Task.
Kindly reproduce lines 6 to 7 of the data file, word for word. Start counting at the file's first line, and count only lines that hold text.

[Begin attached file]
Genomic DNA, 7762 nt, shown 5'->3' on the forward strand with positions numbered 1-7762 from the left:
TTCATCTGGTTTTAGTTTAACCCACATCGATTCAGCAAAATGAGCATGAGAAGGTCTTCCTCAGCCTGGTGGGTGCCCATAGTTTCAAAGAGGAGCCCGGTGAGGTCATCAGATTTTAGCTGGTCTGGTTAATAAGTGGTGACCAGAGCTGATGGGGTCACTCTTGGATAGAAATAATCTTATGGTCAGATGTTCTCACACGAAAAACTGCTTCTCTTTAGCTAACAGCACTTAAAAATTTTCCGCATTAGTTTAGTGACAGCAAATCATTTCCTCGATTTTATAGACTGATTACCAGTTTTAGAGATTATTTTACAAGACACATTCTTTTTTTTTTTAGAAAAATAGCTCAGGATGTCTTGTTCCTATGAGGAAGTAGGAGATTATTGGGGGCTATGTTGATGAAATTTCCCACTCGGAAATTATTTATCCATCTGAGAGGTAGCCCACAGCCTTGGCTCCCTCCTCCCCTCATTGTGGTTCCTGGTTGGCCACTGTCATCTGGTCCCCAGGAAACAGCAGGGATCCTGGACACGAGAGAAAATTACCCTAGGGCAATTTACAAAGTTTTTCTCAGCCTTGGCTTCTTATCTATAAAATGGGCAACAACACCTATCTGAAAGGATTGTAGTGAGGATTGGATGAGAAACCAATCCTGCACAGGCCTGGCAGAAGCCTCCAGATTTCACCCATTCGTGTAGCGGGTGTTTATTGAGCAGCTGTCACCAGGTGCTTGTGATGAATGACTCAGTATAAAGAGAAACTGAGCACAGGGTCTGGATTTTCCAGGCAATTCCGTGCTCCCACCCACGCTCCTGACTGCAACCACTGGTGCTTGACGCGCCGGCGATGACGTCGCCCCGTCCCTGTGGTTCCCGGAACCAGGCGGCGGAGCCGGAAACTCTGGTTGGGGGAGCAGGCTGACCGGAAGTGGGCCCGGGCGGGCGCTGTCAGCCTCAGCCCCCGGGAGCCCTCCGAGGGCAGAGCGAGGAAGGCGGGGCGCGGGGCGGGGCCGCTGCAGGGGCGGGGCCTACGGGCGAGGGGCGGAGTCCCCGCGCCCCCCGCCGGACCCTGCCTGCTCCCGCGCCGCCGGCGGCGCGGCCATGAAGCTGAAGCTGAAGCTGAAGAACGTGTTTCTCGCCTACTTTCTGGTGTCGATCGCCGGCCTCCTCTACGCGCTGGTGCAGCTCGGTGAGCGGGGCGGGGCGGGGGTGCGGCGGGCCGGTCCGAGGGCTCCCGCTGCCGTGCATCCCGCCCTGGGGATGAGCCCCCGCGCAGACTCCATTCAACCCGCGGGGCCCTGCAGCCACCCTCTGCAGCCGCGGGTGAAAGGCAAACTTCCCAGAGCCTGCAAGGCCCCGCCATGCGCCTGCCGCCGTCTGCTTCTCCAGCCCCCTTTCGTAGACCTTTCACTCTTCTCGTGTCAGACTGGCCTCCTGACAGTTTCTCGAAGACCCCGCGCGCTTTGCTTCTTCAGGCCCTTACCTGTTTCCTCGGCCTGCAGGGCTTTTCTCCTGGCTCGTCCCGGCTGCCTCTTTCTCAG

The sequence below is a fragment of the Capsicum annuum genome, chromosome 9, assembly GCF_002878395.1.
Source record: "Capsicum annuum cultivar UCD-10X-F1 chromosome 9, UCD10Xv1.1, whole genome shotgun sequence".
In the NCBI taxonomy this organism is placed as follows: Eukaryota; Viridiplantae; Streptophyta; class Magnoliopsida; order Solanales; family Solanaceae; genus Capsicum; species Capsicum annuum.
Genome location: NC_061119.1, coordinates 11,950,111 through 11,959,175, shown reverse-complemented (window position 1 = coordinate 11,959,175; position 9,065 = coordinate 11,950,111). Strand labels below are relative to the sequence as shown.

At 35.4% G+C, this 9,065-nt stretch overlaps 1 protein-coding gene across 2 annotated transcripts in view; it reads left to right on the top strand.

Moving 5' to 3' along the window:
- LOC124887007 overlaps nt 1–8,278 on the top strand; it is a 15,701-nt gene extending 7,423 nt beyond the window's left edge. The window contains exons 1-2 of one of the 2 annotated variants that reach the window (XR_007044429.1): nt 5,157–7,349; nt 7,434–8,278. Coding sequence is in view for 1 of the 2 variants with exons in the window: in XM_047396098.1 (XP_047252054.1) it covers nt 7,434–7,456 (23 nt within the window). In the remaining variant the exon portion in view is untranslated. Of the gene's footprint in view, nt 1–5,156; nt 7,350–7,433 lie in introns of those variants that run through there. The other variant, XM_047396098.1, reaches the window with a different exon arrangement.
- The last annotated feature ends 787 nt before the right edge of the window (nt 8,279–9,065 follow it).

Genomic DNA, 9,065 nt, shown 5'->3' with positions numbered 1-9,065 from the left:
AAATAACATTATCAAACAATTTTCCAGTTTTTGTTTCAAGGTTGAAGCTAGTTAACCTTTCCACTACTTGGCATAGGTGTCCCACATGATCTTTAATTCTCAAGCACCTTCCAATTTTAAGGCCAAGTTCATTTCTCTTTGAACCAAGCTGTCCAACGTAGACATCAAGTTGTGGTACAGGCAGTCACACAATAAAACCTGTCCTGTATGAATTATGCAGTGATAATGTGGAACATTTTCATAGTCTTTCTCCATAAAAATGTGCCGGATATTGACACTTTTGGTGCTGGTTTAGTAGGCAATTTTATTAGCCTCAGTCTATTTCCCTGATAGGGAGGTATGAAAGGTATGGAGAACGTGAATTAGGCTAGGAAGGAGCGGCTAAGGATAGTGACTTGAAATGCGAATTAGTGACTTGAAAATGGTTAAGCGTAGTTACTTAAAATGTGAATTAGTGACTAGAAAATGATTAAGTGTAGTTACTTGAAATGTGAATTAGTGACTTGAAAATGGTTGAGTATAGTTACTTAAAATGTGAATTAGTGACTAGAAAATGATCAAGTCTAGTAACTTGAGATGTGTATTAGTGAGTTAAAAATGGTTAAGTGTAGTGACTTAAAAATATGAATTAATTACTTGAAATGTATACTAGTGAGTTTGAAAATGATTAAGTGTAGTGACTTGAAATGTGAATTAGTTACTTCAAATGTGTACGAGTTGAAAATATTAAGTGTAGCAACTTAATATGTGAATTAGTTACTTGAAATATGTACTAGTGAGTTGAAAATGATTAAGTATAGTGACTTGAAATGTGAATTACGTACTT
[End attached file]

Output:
Genome location: NC_061119.1, coordinates 11,950,111 through 11,959,175, shown reverse-complemented (window position 1 = coordinate 11,959,175; position 9,065 = coordinate 11,950,111). Strand labels below are relative to the sequence as shown.

At 35.4% G+C, this 9,065-nt stretch overlaps 1 protein-coding gene across 2 annotated transcripts in view; it reads left to right on the top strand.